Union collective bargaining agreements often complicated matters by stipulating rules that made honest assessments of teacher performance difficult, if not impossible.
Some stipulate that classroom observations must be done on schedule, so teachers can be ready to put forward their best effort on that day.
Some contracts say administrators cannot use video equipment to observe teachers without their knowledge, as if it’s somehow unfair to watch a teacher at work, doing what they generally do when they don’t think administrators are watching.
A lot has changed in two years. In addition to D.C. public schools, 17 of the 23 states that link student learning to teacher evaluations do so in a significant way, according to the NCTQ report.
The states that make student achievement a major part of teacher evaluations include: Arizona, Colorado, Delaware, Florida, Idaho, Illinois, Indiana, Louisiana, Maryland, Michigan, Minnesota, Nevada, New York, Ohio, Oklahoma, Rhode Island and Tennessee, as well as D.C. public schools.
Eleven New Jersey school districts have begun implementing a pilot program that could lead to teacher tenure and pay being linked to student outcomes, reports NJSpotlight.com.
But the teacher unions still wield considerable power in all three states - Connecticut, New Mexico and New Jersey - that are close to making evaluation changes, making success far from a sure thing.
Paul Gessing, president of the Rio Grande Foundation, said that while teacher evaluation reform will be on the agenda when New Mexico’s legislators convene for the upcoming 30-day session, it’ll be “a tall order to get it done.”
“New Mexico is resistant to any reform, even though we’re 49th in almost everything, including graduation rates,” Gessing told EAG.
Gessing said the state legislature is controlled by Democrats, who are mostly controlled by the teacher unions. As a result, “Everything here happens at a snail’s pace,” he said.
Obama’s ‘Race to the Top’ credited for new reforms
In its recent “State of the States” report, the NCTQ writes that tying student learning to teacher performance “marks an important shift in thinking about teacher quality” – away from teacher qualifications and toward “their effectiveness in the classroom and the results they get with students.”
NCTQ credits President Obama’s Race to the Top initiative for motivating states to rethink the evaluation process.
“The 2010 federal Race to the Top (RTTT) competition spurred unprecedented action among states to secure a share of $4 billion,” the report reads. To qualify for federal funds, states had to devise in-depth plans for improving their K-12 systems, many of which included new teacher evaluation systems at least partially based on student test scores.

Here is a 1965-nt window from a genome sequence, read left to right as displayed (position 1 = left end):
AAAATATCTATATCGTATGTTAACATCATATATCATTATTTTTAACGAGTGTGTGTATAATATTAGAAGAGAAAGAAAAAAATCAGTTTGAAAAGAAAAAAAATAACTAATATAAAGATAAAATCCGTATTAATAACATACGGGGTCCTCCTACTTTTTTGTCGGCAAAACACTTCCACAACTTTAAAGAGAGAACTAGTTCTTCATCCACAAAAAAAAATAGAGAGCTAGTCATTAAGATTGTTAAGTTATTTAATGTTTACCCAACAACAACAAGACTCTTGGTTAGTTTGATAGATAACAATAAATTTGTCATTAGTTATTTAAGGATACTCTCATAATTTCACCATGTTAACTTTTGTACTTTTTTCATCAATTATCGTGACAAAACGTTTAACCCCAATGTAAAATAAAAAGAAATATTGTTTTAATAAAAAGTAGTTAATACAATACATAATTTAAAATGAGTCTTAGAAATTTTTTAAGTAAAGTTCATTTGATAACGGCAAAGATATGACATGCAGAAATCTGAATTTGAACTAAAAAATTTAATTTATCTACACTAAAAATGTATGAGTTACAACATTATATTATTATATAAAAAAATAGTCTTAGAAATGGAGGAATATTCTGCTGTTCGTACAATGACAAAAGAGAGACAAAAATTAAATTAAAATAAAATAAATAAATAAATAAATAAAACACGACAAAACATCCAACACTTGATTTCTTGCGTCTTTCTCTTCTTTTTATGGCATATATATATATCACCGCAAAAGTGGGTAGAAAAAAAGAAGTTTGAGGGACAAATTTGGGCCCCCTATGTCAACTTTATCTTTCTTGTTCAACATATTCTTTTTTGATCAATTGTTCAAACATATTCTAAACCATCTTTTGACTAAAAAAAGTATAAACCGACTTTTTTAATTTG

The federal government is currently offering another reform incentive to states. States can apply for waivers from No Child Left Behind benchmarks in exchange for reform commitments, including how teachers are evaluated.
That’s happening in the Kentucky legislature, which seems likely to approve a bill that would standardize how teachers are evaluated throughout the state.
The bill’s sponsor, State Rep. Carl Rollins, a Democrat, said he supports basing 30 percent of a teacher’s evaluation on student achievement.
Unions support changes?
With the public generally supportive of accountability-based teacher evaluations, the nation’s two largest teacher unions are eager to be seen as cooperative.
“Sadly … we once again hear this myth about the union standing in the way of performance,” wrote Randi Weingarten, president of the American Federation of Teachers, in a recent letter to the New York Times.
Weingarten urged lawmakers to find a way “to fairly evaluate” teachers.
Last summer, delegates to the National Education Association’s annual convention voted to adopt a new policy that acknowledges student performance a legitimate part of the evaluation process.
“What it says is, now we are willing to get into that arena,” NEA President Dennis Van Roekel said. “Before, we weren’t.”
But look past the agreeable rhetoric and it’s clear that the unions don’t believe it’s possible to incorporate student achievement into evaluations in a fair or scientifically valid way.
“We believe that there are no tests ready to do that,” Segun Eubanks, the director of teacher quality for the NEA, told the New York Times.
Bottom line: The national teacher unions support performance-based teacher evaluations in theory, but not in practice.
The unions’ double-talk may not matter, in the end. Lawmakers in both parties seem committed to these reforms, and this trend seems destined to keep growing.